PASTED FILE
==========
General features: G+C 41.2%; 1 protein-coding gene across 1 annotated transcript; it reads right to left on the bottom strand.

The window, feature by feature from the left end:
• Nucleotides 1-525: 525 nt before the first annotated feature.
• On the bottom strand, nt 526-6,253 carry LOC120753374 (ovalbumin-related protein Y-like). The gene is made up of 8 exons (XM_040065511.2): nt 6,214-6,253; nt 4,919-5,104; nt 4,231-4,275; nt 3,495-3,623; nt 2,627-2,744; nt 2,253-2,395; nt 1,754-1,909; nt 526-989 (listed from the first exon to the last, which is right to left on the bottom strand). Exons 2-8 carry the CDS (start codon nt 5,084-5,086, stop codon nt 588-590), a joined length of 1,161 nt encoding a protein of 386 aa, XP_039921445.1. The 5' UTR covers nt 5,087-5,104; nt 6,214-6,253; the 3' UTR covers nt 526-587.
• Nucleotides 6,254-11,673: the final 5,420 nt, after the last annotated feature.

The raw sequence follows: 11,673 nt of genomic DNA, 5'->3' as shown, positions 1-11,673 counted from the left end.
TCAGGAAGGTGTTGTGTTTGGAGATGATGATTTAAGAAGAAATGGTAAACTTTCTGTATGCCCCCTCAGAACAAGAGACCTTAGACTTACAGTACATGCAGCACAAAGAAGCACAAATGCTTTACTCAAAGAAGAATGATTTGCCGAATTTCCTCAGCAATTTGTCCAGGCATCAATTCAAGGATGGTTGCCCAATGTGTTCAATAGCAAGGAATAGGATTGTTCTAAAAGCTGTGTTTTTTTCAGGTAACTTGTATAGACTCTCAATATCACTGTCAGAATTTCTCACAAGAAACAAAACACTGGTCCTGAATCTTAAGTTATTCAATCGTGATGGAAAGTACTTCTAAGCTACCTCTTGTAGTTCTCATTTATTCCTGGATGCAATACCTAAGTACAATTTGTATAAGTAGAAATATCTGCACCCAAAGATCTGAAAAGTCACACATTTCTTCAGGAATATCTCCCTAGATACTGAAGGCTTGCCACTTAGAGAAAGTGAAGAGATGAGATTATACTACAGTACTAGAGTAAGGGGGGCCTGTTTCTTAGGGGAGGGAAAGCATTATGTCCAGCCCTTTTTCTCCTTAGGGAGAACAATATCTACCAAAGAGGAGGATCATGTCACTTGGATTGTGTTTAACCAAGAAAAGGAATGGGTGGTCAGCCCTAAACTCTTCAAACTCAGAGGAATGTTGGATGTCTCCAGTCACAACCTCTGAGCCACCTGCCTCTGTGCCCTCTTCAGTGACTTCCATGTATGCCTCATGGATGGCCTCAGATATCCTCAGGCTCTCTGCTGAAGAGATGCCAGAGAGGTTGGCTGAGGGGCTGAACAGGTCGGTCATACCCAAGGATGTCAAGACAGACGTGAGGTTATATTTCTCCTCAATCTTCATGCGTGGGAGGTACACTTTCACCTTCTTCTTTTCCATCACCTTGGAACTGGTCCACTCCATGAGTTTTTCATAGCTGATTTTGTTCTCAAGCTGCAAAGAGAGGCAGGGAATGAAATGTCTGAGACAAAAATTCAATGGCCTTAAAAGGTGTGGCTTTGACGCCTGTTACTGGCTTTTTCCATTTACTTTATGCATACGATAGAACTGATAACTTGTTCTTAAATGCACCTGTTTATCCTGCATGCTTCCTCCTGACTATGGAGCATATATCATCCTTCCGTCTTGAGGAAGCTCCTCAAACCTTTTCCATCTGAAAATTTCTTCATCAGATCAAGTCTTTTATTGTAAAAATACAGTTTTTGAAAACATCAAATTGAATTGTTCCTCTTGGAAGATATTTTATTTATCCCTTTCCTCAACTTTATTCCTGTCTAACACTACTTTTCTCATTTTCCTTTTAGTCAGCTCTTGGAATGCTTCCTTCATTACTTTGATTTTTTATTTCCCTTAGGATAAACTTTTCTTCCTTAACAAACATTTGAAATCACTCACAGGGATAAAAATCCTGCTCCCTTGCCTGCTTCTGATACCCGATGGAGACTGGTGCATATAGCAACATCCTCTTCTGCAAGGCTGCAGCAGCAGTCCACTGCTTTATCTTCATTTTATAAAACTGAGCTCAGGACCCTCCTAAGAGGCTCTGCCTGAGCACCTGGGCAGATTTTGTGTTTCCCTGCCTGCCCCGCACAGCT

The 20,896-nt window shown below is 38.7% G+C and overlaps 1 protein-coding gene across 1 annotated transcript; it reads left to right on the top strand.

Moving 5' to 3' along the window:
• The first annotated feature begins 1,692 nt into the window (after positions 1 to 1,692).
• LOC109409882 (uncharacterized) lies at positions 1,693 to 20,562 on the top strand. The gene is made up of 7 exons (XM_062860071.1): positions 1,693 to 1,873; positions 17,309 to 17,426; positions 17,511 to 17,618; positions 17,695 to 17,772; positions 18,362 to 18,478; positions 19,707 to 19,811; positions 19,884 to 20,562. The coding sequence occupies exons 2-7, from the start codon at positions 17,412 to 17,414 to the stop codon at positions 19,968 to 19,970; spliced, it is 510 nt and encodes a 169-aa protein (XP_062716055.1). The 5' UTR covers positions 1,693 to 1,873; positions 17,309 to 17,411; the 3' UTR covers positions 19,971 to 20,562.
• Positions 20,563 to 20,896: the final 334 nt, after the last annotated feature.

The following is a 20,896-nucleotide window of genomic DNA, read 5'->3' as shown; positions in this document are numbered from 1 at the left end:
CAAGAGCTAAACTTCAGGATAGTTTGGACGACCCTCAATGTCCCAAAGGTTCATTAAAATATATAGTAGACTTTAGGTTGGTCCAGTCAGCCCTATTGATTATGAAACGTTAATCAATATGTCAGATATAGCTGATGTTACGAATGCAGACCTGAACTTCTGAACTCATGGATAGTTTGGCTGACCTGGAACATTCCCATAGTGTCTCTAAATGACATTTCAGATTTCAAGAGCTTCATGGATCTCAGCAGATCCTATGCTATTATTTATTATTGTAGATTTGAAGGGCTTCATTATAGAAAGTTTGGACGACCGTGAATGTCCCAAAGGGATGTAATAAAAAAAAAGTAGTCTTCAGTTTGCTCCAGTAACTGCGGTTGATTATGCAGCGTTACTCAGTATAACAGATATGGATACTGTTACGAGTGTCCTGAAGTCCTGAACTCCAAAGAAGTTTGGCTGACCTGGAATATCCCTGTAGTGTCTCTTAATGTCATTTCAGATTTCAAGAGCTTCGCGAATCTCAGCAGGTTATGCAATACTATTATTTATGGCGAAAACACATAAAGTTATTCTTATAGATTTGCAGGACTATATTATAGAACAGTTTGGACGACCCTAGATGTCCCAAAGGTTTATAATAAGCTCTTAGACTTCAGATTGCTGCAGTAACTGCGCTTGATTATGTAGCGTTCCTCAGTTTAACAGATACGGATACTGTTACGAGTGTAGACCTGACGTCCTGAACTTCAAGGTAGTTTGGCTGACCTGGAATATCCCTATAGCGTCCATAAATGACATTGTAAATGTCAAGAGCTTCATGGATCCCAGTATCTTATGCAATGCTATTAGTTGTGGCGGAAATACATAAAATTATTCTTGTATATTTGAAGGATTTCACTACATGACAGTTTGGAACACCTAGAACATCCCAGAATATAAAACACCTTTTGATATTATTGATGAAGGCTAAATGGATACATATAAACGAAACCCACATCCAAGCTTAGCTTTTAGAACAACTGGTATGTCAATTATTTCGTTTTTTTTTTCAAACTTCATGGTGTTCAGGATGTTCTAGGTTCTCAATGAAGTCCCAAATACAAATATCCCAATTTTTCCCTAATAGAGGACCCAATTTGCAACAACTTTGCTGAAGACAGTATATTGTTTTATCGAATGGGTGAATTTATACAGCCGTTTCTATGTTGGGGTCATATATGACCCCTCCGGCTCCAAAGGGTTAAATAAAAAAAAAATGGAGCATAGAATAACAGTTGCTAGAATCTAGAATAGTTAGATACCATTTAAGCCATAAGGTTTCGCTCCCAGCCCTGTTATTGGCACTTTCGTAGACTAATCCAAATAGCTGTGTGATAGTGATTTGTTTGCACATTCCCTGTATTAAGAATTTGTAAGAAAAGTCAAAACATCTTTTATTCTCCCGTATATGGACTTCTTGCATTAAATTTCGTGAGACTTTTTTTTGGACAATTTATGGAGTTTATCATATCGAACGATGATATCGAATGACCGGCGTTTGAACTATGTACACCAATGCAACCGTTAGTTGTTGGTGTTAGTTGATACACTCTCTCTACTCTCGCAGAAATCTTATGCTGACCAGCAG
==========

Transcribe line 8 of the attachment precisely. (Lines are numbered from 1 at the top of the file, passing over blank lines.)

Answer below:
The 20,896-nt window shown below is 38.7% G+C and overlaps 1 protein-coding gene across 1 annotated transcript; it reads left to right on the top strand.